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Outdoor Heating Choices


Outdoor rooms can become an extension of your home, inviting friends and family to enjoy the beauty of your yard and providing ample space for entertainment. But what happens when evening or off-season chills starts ushering guests inside toward the heat? It's time to bring the warmth outdoors - with an outdoor heater!

Typical outdoor heaters throw heat in a circle up to 20 feet in diameter, ample room to entertain on a patio or in the yard. Choose one of the following types that best matches your outdoor lifestyle:


Outdoor Fireplace: Outdoor fireplaces add both warmth and style to your backyard sitting area. Traditional wood-burning fireplaces provide a rustic feel, if you don’t mind maintaining the fire and keeping your wood supply stocked. Many models have an opening for a gas line on the side of the firebox, allowing you to make the switch to a gas fireplace if you are looking for something more convenient.

 

Outdoor gas fireplaces can have all the beautiful stonework, tile, or brick design of a wood-burning fireplace, but they can be turned on and off with the simple push of a button. Most gas fireplaces are ventless and do not require a chimney. Some have an automatic shutoff when the fire reaches a certain temperature. 

Patio Heater. These heaters take on many forms, the most popular being a portable umbrella-shaped (or domed) heater. Most use natural gas, propane or electricity as fuel; the former two typically include their own fuel compartments. Most patio heaters are constructed with steel, and several finishes - including custom paint and copper plating - can customize them according to patio décor. For more direct heat, select a spot heater; these smaller devices, which typically use electricity, concentrate heat in a smaller area. Patio heater features include automatic safety shut-offs and manual heat adjusters.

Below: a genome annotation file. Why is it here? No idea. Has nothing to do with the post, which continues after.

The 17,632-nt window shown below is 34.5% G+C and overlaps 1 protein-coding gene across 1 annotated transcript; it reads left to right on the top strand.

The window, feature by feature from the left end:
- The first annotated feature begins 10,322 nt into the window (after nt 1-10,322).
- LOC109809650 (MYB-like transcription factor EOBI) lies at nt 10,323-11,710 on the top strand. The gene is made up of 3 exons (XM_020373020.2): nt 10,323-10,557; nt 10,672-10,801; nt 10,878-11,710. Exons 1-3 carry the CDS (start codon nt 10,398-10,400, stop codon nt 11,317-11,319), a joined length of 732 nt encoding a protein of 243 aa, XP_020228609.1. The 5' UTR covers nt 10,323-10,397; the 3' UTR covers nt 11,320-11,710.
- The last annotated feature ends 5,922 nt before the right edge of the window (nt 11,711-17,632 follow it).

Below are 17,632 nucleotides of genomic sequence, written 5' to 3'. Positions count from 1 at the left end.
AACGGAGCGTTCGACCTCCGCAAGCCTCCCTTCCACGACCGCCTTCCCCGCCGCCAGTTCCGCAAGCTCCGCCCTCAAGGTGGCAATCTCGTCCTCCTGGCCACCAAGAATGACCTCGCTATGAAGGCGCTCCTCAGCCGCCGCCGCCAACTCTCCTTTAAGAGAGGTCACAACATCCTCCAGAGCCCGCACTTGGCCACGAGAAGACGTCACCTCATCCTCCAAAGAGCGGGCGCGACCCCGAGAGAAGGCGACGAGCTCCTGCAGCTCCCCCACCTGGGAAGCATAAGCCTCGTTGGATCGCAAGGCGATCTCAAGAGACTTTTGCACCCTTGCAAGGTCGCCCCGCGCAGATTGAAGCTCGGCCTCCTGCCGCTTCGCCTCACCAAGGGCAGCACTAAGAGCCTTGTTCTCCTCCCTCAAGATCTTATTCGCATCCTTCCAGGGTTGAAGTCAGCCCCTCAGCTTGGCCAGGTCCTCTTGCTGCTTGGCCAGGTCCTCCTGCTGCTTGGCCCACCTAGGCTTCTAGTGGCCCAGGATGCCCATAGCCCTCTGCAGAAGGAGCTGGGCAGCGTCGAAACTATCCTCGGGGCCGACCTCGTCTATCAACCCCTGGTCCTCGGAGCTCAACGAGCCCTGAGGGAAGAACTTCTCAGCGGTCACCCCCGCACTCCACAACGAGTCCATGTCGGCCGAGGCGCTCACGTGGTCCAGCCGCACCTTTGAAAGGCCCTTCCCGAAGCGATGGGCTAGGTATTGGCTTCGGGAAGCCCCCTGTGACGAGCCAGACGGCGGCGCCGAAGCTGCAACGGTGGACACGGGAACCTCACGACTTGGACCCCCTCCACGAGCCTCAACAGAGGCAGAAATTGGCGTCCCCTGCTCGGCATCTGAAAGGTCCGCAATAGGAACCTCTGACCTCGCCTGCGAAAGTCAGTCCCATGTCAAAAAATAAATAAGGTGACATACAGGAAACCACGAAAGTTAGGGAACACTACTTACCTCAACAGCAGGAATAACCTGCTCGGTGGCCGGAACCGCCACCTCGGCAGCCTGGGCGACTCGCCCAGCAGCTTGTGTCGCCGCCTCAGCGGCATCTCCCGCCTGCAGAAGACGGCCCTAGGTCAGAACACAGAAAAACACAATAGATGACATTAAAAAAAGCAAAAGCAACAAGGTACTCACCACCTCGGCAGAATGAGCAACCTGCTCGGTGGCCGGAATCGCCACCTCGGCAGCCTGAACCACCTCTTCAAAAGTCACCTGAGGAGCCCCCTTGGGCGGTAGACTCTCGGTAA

Chiminea. Essentially self-contained clay fireplaces, chimineas were originally created in Mexico as bread ovens. They consist of a round base with an opening for inserting a fuel source, topped with a cylinder chimney. Chimineas typically use wood as fuel, but some people have used charcoal (and an enterprising few actually use charcoal to cook with their chimineas!). These heaters require a bit more effort to use and maintain than patio heaters, but the aesthetic effect can be well worth it!

Fire Pit. These backyard additions look exactly as they sound, manmade pits for holding fire - but these fire pits are much more stylish than their name lets on. Typically using wood or natural gas as fuel, fire pits create a controlled bonfire in your backyard. Styles range from simple copper bowls, raised on supports, to custom in-ground pits lined with brick or stone. Most in-ground fire pits use natural gas, for ease of maintenance.

Ready to buy? Check out the company listings in our Firepits, Fireplaces and Outdoor Heating Buyers' Guide.


Photo courtesy of Trex Company